That idea, falling around, given to Newton, was known in writing at least a generation before Newto’s birth. Buridan pointed out there would be a sort of rotational inertia. It’s likely the idea of falling around originated then. Kepler had it. Kepler thought the law was 1/d. Bullaldius, a French priest/astronomer who was at the Royal Society when newton was in diapers, or not yet born, got the 1/dd law, from a scientific reason.

      Descartes is arguably more important than Newton. Although he got the physics wrong, he got the analytic geometry right. Then Fermat invented calculus. Newton invented what I would call geometric calculus. Stupendous, yet minor. Newton had his optics. Spectacular, but it’s likely the prism was invented before (see my latest essay on glasses).

      Who invented what, when, why and how is crucial to understand civilization. For example reading exactly what the predecessors of Buridan, some of them Muslim, tried to do is enlightening. The Muslims did not go as far, by a very long shot, probably because they were afraid to be executed.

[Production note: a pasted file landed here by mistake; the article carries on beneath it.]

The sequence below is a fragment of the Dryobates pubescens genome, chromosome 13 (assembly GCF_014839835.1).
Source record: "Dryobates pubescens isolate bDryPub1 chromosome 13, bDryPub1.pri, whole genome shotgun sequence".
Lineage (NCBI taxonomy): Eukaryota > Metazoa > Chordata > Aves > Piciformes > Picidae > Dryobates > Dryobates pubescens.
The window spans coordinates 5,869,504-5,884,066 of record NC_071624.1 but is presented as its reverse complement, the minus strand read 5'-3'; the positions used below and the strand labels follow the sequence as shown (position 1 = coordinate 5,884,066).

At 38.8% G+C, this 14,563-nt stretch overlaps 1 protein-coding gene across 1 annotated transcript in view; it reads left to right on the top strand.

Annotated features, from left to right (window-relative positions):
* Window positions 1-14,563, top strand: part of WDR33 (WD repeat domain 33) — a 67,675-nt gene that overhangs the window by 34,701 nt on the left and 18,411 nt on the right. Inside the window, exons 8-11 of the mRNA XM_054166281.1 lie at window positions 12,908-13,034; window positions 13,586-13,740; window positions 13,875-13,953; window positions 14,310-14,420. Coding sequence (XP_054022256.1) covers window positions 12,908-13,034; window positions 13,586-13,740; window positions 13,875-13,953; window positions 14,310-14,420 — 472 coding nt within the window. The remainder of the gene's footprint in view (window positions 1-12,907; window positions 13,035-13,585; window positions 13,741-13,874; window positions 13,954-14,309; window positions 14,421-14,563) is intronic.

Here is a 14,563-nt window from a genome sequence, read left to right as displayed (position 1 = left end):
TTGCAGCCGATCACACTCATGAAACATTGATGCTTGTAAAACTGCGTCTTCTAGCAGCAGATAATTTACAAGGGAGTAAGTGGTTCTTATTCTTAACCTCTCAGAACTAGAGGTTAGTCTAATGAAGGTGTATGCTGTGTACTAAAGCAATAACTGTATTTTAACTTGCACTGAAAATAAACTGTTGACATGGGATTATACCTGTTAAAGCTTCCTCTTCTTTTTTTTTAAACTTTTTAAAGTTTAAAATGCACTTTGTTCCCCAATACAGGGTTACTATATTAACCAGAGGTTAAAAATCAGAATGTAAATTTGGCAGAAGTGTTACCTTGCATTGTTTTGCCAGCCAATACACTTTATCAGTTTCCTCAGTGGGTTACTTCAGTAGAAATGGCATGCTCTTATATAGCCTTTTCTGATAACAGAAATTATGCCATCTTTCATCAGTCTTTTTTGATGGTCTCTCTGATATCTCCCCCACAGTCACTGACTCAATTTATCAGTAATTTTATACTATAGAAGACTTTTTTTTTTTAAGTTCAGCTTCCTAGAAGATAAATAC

Buridan, though, was a rogue. He refused to do the religious thing. Yet he became rector, and adviser to kings, thus untouchable: it’s the case of the rogue who ends up leading the rebelion and sitting right of the emperor (French kings were “emperors in their own kingdom”, from the deliberate split out of the Roman empire in the latish Tenth Century…)


  2. Partha Shakkottai Says:

    Hi Patrice:
    A bit off topic but interesting. This is strange. The passion for secrecy might have been the motive but the technique is impressive. Refer to


    for full explanation.